The Birth of Moses and the Power of God

When the midwives refused to be part of Pharaoh’s genocide (Exodus 1:15ff), the wickedness escalated. A new policy was instituted requiring all male babies born to be thrown into the Nile. Where surviving birth had meant life, it now meant death. 

We can only imagine the sadness and despair that fell upon the Hebrew community. It had to lower the birth rate (which is what Pharaoh was after), since the edict meant that for a young couple there was a fifty percent chance that the government would try to kill their baby. Who would want to have a child under those circumstances?

The answer is a man named Amram and his wife, Jochebed. In the compressed account of Exodus 2 (which covers eighty years in twenty-five verses), we’re given only the scantest details and the rest is left up to our imagination. For example, did they try to hide the fact that Jochebed was pregnant? That would be the easiest way to keep a baby safe after its birth. We’ve all heard of this happening but it usually involves layers of bulky clothes which would have been difficult given Egypt’s climate.

What we do know is that this family of four (Miriam and Aaron were the older siblings), were co-conspirators in hiding Moses for the first three months of his life (v.2).  This had to literally be a 24/7 endeavor. Whenever he cried, someone would have to be there immediately or else the authorities would soon be at their doorstep inquiring about the gender of the baby.  How long can a family live in a situation like this?  Apparently about three months. By then, fatigue, lung strength, diaper accumulation, and who knows what else reach critical mass.

It’s probably worth mentioning at this juncture that the writer of Hebrews speaks of the actions of Jochebed and Amram being “by faith,” (11:23). In the context of that chapter, “by faith,” often involves communication from God (v. 7,8,9,11,17, etc.). Not only is it not unreasonable to assume this happened, I think it helps us to make better sense of the narrative. For example, we’re told by three different writers (Moses, Luke, and the Hebrew writer), that Jochebed and Amram saw Moses was a “fine” child (Exodus) or “no ordinary” child (Acts & Hebrews). What does that mean? Doesn’t every parent think their wrinkled, cone-headed baby is no ordinary child? It’s my understanding that God spoke to Amram and Jochebed in something of the manner that He would later speak to Joseph and Mary.  Like Jesus, Moses is going to be the deliverer of his people. I think this was made known to them (see Acts 7:25), along with how they were to conceal him. Additionally, I think there was to be something special about Moses’ appearance that would serve as a sign confirming everything to them. This would explain the emphasis the writers place on his features.

While the Hebrew writer’s pronouncement of faith is given in reference to the initial hiding of Moses during his first three months, that doesn’t exclude us from understanding the remainder of what happens as being divinely guided to the same degree. Jochebed places her baby (according to the Hebrew), in an “ark.” This not only suggests that Moses will be Israel’s Noah and lead them out of their oppression and into a new world, but is a nice foreshadowing of events as any reader of Genesis would know–no one dies in an ark.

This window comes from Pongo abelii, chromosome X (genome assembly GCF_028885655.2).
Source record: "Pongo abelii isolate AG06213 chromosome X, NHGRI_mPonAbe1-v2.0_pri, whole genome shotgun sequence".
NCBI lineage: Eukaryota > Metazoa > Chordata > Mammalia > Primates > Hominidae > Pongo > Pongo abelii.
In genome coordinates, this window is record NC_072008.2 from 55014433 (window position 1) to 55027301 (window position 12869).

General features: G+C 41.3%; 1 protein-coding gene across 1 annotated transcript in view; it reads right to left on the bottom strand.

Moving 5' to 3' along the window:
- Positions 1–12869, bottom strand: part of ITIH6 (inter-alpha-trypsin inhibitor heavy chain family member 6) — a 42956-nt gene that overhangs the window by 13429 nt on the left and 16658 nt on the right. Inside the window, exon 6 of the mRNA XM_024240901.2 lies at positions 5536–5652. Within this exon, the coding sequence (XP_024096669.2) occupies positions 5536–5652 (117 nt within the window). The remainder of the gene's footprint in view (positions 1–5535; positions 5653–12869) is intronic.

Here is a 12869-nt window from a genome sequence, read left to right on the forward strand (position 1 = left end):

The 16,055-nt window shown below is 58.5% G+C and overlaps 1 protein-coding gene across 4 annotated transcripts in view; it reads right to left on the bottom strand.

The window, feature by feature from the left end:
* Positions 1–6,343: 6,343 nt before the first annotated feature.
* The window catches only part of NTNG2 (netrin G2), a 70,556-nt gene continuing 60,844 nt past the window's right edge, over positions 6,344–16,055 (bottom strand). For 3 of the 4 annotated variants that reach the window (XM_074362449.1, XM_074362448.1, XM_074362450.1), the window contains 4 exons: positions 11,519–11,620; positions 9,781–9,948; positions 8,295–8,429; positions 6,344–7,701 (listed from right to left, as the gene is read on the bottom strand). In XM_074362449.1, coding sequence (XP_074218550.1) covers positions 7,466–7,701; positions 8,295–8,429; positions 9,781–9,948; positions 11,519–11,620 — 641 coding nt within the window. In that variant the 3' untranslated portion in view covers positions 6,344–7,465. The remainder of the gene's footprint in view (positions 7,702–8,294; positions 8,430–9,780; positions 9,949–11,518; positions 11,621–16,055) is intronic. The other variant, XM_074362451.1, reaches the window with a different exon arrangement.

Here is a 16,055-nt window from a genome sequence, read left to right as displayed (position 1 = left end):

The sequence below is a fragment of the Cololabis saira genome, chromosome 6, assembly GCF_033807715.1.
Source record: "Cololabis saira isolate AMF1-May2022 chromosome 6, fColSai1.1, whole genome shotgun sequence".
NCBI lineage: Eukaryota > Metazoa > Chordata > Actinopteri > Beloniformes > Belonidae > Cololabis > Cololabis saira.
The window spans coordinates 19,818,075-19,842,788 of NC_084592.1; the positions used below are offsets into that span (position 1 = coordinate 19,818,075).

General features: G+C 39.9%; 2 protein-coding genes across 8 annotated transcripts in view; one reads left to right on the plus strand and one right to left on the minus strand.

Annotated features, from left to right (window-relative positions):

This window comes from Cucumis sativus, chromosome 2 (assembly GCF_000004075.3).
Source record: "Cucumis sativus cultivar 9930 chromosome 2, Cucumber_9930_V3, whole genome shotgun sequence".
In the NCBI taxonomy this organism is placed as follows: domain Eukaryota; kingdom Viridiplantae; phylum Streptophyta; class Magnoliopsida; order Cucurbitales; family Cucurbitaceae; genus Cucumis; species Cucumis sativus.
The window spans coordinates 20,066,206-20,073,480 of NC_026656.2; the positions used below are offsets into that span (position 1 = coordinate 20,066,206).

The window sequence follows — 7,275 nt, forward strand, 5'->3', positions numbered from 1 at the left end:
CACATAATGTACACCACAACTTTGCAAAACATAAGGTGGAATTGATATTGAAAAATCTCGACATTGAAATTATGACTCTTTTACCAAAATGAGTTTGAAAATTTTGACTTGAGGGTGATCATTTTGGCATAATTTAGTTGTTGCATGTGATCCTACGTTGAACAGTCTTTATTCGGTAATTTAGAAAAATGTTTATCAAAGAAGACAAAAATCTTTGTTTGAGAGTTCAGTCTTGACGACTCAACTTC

Per Pharaoh’s command, Moses is “tossed” into the Nile. Actually he is left in the reeds at a place the princess frequented. As others have pointed out, this location would be known and cordoned off to the public during such occasions. Thus, Jochebed placing Moses there some time prior to the princess’ arrival is as sound of a strategy as leaving Miriam behind to make sure things go according to plan is. Still, everything hinges on the tender heart of an Egyptian princess. Who could have known that? The best answer is God. And isn’t it marvelous that in a palace where a young girl was regularly exposed to the hate filled rantings of her father, her heart remained sensitive and caring? God was at work in the palace long before Moses arrived!

For good measure, God has Pharaoh give Jochebed a government job taking care of her own son. His massive murder campaign is a total failure. The only baby he really needed to kill was the one he bounced on his knee every night (McGuiggan). The most powerful man in Egypt was made to be God’s servant and work His purposes. “By faith” we understand He’s still working His purposes today.



Published by A Taste of Grace with Bruce Green

I grew up the among the cotton fields, red clay and aerospace industry of north Alabama. My wife and I are blessed with three adult children and five grandchildren.

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